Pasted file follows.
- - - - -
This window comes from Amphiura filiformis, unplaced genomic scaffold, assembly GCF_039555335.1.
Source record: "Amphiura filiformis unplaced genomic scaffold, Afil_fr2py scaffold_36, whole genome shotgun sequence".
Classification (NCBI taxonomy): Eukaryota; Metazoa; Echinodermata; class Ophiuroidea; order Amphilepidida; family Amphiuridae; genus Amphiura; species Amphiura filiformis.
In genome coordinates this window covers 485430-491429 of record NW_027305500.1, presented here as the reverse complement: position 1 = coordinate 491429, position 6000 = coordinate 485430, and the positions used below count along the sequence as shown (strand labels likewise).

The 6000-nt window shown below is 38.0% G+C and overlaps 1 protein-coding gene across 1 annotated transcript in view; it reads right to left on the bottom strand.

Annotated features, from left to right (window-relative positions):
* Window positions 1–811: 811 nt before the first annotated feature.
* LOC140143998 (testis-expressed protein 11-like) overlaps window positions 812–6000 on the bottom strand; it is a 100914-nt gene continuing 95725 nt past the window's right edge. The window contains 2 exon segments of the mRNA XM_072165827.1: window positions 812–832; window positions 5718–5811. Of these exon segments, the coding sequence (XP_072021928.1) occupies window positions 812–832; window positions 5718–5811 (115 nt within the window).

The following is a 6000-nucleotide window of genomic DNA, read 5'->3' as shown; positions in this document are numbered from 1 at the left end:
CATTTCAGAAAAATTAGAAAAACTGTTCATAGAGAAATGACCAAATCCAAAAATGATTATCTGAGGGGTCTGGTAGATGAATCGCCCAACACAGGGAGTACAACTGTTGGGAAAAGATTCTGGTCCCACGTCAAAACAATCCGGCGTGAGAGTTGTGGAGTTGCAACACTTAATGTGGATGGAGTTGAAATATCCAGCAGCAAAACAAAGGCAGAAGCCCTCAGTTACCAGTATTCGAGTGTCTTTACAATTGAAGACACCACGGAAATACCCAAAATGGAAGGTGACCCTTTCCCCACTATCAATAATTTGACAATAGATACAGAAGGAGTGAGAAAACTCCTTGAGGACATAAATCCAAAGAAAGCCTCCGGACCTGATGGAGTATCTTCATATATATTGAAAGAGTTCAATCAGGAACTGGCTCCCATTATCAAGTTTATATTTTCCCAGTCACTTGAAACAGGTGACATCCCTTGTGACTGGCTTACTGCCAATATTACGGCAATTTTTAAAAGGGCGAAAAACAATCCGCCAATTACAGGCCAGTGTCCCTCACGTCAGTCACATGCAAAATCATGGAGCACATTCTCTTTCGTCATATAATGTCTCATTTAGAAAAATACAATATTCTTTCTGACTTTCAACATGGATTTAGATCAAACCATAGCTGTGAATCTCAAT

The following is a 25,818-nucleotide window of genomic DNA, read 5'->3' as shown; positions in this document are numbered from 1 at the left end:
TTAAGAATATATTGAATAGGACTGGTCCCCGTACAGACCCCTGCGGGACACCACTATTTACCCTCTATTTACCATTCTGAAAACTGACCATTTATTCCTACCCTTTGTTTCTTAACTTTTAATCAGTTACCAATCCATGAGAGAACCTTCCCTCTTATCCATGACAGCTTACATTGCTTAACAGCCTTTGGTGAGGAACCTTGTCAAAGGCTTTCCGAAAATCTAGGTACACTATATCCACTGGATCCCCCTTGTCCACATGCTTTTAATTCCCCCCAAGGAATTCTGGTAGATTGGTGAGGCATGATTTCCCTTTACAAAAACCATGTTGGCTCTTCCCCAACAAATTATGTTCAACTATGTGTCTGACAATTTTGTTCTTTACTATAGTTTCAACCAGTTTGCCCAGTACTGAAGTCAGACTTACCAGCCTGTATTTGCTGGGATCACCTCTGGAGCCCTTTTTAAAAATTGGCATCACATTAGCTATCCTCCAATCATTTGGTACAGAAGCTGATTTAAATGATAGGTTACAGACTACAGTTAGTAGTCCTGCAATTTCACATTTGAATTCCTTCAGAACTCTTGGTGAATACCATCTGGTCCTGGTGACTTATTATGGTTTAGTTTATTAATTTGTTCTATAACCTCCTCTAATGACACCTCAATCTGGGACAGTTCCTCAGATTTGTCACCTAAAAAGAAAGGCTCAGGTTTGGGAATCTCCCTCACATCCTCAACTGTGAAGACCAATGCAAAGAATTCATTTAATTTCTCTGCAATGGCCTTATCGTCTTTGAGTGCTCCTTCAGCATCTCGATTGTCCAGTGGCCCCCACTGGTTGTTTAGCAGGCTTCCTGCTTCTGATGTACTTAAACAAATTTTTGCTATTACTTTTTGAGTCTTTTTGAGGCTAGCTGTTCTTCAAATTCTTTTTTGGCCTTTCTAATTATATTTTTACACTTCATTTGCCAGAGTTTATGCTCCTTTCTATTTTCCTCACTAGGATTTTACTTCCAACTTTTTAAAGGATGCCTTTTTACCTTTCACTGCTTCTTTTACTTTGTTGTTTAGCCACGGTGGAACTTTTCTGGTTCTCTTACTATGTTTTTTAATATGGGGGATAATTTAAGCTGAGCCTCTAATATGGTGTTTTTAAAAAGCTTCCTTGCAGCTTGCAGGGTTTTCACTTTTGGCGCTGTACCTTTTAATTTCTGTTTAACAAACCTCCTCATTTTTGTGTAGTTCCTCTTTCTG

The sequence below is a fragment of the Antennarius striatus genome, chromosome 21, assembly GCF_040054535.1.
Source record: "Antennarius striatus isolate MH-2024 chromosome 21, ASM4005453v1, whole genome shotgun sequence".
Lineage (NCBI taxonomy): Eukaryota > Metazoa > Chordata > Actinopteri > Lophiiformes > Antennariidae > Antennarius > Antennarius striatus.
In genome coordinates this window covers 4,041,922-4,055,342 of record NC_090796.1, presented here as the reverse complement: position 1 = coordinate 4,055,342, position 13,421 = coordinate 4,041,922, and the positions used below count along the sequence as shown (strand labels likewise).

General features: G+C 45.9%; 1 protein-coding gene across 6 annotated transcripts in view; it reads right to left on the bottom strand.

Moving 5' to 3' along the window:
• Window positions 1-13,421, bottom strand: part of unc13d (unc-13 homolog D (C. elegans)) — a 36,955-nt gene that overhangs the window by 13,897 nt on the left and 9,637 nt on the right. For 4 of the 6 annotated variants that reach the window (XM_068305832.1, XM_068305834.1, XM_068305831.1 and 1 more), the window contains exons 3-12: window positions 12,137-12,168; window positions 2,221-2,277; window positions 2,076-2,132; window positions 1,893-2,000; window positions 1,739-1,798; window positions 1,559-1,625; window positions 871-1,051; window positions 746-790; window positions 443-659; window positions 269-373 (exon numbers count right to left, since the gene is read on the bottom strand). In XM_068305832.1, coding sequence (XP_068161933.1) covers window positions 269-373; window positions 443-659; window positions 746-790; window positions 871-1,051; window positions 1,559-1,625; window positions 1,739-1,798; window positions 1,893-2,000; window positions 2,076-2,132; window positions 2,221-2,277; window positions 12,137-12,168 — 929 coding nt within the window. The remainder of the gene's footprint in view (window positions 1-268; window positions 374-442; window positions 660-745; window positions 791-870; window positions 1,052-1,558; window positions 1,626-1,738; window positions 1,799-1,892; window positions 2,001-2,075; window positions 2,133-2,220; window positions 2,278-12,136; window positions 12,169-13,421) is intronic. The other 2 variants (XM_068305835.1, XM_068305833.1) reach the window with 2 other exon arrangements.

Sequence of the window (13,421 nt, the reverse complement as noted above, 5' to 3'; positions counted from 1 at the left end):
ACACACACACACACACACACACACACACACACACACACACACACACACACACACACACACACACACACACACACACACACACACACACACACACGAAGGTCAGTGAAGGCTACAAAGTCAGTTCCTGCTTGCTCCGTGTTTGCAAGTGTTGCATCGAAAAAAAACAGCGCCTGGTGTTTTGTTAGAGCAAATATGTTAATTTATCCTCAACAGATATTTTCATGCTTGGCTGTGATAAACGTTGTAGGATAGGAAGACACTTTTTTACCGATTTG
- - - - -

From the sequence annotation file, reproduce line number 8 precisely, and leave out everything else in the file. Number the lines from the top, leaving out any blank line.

* LOC140143998 (testis-expressed protein 11-like) overlaps window positions 812–6000 on the bottom strand; it is a 100914-nt gene continuing 95725 nt past the window's right edge. The window contains 2 exon segments of the mRNA XM_072165827.1: window positions 812–832; window positions 5718–5811. Of these exon segments, the coding sequence (XP_072021928.1) occupies window positions 812–832; window positions 5718–5811 (115 nt within the window).